A novel ZAP-70 dependent FRET based biosensor reveals kinase activity at both the immunological synapse and the antisynapse.

Randriamampita C, Mouchacca P, Malissen B, Marguet D, Trautmann A, Lellouch AC - PLoS ONE (2008)

Structure and subcellular localization of ROZA.(A) Scheme of the ROZA sequence including the N-terminal residues from p56 Lck, the linker sequence and residues 171-178 of LAT (underlined) surrounding Y175 (in bold). (B) Model showing the schematic structure of ROZA (without its membrane anchor), and illustrating that, in the absence of ZAP-70 activity, ROZA may adopt several conformations, some of them allowing FRET. Following phosphorylation of the LAT based sequence by ZAP-70, ROZA adopts a constrained conformation incompatible with FRET. (C) In Jurkat T-cells transiently transfected with ROZA, the probe is mainly located at the plasma membrane as visualized by CFP fluorescence.
© Copyright Policy
Related In: Results  -  Collection

Show All Figures
getmorefigures.php?uid=PMC2211399&req=5

pone-0001521-g001: Structure and subcellular localization of ROZA.(A) Scheme of the ROZA sequence including the N-terminal residues from p56 Lck, the linker sequence and residues 171-178 of LAT (underlined) surrounding Y175 (in bold). (B) Model showing the schematic structure of ROZA (without its membrane anchor), and illustrating that, in the absence of ZAP-70 activity, ROZA may adopt several conformations, some of them allowing FRET. Following phosphorylation of the LAT based sequence by ZAP-70, ROZA adopts a constrained conformation incompatible with FRET. (C) In Jurkat T-cells transiently transfected with ROZA, the probe is mainly located at the plasma membrane as visualized by CFP fluorescence.
Mentions: As previously described [13], [14], a ratiometric FRET based probe for a tyrosine kinase activity can be prepared by fusing a peptide sequence encoding a known substrate sequence for the targeted kinase with its cognate phospho-tyrosine binding domain (e.g. a Src homology (SH) 2 domain). When assembled with the appropriate linker sequences and flanked by compatible donor and acceptor autofluorescent proteins, such an engineered protein can undergo a phosphorylation dependent change in its FRET signal, presumably due to a phosphorylation dependent intramolecular binding event which changes the relative distance and/or orientation of the autofluorescent protein domains (See Figure 1B). In order to create a ZAP-70 specific probe, we targeted peptide sequences derived from mouse LAT encompassing tyrosine residues Y132, Y175 or Y195, known to be substrates for ZAP-70 [15]. The peptides were fused to their respective SH2 domain binding partners such as the N-terminal SH2 domain of mouse PLCγ1 for Y132 and the SH2 domain of mouse Grb2 for Y175and Y195 [16]. ROZA variants were produced in which the substrate peptide, the SH2 binding partner as well as the length and composition of the interdomain linkers were varied. Constructs were screened for their expression levels in Jurkat J-Tag cells and their ability to generate a phosphorylation dependent change in FRET signal upon pervanadate (PV) and anti-CD3 stimulation. The sequence resulting in the most significant phosphorylation dependent FRET change (see Fig. 1A) was used for all subsequent experiments. In order to facilitate the encounter of active ZAP-70 with the substrate probe, ROZA was targeted to the plasma membrane by incorporating the 13 N-terminal residues of mouse Lck. As shown in Fig. 1C, the protein is indeed largely restricted to the membrane of Jurkat T-cells. A variant was also prepared incorporating the N-terminal 35 residues of LAT, encompassing the transmembrane domain and palmitoylation sites, however this anchor led to a largely vesicular probe expression (data not shown).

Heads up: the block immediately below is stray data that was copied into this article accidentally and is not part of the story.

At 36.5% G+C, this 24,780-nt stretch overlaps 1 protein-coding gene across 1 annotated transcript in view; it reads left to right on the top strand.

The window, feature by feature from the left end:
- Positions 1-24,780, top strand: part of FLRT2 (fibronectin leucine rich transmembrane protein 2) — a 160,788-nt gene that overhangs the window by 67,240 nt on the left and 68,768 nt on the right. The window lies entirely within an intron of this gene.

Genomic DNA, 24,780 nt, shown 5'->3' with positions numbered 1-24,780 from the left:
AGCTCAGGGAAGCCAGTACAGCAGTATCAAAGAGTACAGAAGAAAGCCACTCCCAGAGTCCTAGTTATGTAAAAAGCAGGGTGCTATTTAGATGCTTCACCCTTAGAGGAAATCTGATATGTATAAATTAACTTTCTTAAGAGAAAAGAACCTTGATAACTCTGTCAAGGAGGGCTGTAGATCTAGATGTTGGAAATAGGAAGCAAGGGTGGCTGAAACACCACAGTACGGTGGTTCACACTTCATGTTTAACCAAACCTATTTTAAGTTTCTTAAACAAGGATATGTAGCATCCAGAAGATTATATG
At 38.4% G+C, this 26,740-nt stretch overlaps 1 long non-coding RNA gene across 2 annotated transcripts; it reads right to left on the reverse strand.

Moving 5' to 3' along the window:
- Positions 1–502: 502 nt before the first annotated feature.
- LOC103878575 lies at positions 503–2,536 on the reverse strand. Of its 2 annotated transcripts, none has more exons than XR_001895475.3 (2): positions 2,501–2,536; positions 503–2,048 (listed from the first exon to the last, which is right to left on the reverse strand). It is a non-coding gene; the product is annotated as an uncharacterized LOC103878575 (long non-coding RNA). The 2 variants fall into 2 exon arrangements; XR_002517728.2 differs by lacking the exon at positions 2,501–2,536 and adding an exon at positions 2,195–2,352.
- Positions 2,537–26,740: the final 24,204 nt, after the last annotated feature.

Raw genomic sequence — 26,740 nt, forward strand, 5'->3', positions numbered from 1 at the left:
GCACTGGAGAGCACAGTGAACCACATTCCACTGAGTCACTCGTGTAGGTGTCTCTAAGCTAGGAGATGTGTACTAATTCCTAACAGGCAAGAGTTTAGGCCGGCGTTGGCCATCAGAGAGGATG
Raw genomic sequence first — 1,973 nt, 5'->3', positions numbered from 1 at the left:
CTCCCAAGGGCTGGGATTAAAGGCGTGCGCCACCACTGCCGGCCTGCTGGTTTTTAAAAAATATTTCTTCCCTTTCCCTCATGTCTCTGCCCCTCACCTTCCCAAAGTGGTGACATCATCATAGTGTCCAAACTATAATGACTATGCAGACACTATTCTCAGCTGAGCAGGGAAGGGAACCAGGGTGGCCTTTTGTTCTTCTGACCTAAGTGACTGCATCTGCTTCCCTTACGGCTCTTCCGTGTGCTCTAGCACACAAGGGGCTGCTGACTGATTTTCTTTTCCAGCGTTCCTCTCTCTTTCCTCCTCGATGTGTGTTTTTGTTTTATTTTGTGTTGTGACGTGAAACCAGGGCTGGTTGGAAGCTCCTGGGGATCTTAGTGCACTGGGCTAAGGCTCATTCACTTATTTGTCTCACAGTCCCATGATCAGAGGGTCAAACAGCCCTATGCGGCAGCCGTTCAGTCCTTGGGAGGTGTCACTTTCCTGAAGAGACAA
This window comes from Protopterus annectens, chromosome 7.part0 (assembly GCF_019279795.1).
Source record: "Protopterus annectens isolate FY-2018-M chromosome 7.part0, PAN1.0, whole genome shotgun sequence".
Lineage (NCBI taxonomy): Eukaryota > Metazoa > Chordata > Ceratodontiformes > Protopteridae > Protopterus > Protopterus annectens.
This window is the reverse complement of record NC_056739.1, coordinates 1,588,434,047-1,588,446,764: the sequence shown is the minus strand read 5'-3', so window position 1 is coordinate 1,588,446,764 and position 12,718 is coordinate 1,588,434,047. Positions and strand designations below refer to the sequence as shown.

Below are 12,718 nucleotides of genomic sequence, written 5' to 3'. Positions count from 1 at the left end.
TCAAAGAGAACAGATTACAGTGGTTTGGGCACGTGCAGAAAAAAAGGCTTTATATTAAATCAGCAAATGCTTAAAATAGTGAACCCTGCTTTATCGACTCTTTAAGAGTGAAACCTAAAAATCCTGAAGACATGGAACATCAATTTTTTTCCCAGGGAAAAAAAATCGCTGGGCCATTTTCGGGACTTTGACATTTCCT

Bottom Line: LAT phosphorylation results in the recruitment of a signalosome including PLCgamma1, Grb2/SOS, GADS and SLP-76.In order to examine the real time spatial and temporal evolution of ZAP-70 activity following TCR engagement in the immune synapse, we have developed ROZA, a novel FRET-based biosensor whose function is dependent upon ZAP-70 activity.Unexpectedly, ZAP-70 dependent FRET was observed not only at the T-cell -APC interface, but also at the opposite pole of the cell or "antisynapse".

View Article: PubMed Central - PubMed

Affiliation: Institut Cochin, Université Paris Descartes, CNRS (UMR 8104), Paris, France.

ABSTRACT
Many hypotheses attempting to explain the speed and sensitivity with which a T-cell discriminates the antigens it encounters include a notion of relative spatial and temporal control of particular biochemical steps involved in the process. An essential step in T-cell receptor (TCR) mediated signalling is the activation of the protein tyrosine kinase ZAP-70. ZAP-70 is recruited to the TCR upon receptor engagement and, once activated, is responsible for the phosphorylation of the protein adaptor, Linker for Activation of T-cells, or LAT. LAT phosphorylation results in the recruitment of a signalosome including PLCgamma1, Grb2/SOS, GADS and SLP-76. In order to examine the real time spatial and temporal evolution of ZAP-70 activity following TCR engagement in the immune synapse, we have developed ROZA, a novel FRET-based biosensor whose function is dependent upon ZAP-70 activity. This new probe not only provides a measurement of the kinetics of ZAP-70 activity, but also reveals the subcellular localization of the activity as well. Unexpectedly, ZAP-70 dependent FRET was observed not only at the T-cell -APC interface, but also at the opposite pole of the cell or "antisynapse".

Show MeSH
Related in: MedlinePlus